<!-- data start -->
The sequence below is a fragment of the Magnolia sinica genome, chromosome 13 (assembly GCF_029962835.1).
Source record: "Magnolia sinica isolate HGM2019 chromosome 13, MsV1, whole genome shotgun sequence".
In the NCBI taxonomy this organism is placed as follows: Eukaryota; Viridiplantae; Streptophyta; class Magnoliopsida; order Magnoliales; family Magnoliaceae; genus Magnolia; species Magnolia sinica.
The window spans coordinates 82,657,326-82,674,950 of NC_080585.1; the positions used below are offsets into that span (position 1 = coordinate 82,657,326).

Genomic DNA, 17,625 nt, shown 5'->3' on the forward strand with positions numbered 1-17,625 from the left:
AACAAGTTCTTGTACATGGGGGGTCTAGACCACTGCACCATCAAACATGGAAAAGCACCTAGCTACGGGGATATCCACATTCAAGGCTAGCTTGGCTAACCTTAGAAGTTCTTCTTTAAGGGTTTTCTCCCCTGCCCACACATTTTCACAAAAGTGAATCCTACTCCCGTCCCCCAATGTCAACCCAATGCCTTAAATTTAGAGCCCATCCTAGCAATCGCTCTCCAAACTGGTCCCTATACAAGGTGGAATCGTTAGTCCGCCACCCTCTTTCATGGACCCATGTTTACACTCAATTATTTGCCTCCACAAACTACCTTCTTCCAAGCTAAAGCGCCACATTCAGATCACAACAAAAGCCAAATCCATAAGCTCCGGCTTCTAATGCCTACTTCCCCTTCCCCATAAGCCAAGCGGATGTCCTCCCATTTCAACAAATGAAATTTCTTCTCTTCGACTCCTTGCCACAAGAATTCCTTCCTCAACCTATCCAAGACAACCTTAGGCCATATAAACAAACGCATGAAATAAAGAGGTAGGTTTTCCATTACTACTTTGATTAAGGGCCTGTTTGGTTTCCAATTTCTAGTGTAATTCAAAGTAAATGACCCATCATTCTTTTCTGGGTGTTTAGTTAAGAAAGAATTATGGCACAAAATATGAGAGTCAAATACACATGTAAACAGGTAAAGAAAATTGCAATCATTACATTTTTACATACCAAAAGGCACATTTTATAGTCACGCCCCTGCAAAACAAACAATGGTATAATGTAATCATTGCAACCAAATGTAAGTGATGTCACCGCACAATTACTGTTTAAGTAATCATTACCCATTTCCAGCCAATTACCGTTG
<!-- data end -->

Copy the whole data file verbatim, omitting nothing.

The sequence below is a fragment of the Magnolia sinica genome, chromosome 13 (assembly GCF_029962835.1).
Source record: "Magnolia sinica isolate HGM2019 chromosome 13, MsV1, whole genome shotgun sequence".
In the NCBI taxonomy this organism is placed as follows: Eukaryota; Viridiplantae; Streptophyta; class Magnoliopsida; order Magnoliales; family Magnoliaceae; genus Magnolia; species Magnolia sinica.
The window spans coordinates 82,657,326-82,674,950 of NC_080585.1; the positions used below are offsets into that span (position 1 = coordinate 82,657,326).

Genomic DNA, 17,625 nt, shown 5'->3' on the forward strand with positions numbered 1-17,625 from the left:
AACAAGTTCTTGTACATGGGGGGTCTAGACCACTGCACCATCAAACATGGAAAAGCACCTAGCTACGGGGATATCCACATTCAAGGCTAGCTTGGCTAACCTTAGAAGTTCTTCTTTAAGGGTTTTCTCCCCTGCCCACACATTTTCACAAAAGTGAATCCTACTCCCGTCCCCCAATGTCAACCCAATGCCTTAAATTTAGAGCCCATCCTAGCAATCGCTCTCCAAACTGGTCCCTATACAAGGTGGAATCGTTAGTCCGCCACCCTCTTTCATGGACCCATGTTTACACTCAATTATTTGCCTCCACAAACTACCTTCTTCCAAGCTAAAGCGCCACATTCAGATCACAACAAAAGCCAAATCCATAAGCTCCGGCTTCTAATGCCTACTTCCCCTTCCCCATAAGCCAAGCGGATGTCCTCCCATTTCAACAAATGAAATTTCTTCTCTTCGACTCCTTGCCACAAGAATTCCTTCCTCAACCTATCCAAGACAACCTTAGGCCATATAAACAAACGCATGAAATAAAGAGGTAGGTTTTCCATTACTACTTTGATTAAGGGCCTGTTTGGTTTCCAATTTCTAGTGTAATTCAAAGTAAATGACCCATCATTCTTTTCTGGGTGTTTAGTTAAGAAAGAATTATGGCACAAAATATGAGAGTCAAATACACATGTAAACAGGTAAAGAAAATTGCAATCATTACATTTTTACATACCAAAAGGCACATTTTATAGTCACGCCCCTGCAAAACAAACAATGGTATAATGTAATCATTGCAACCAAATGTAAGTGATGTCACCGCACAATTACTGTTTAAGTAATCATTACCCATTTCCAGCCAATTACCGTTG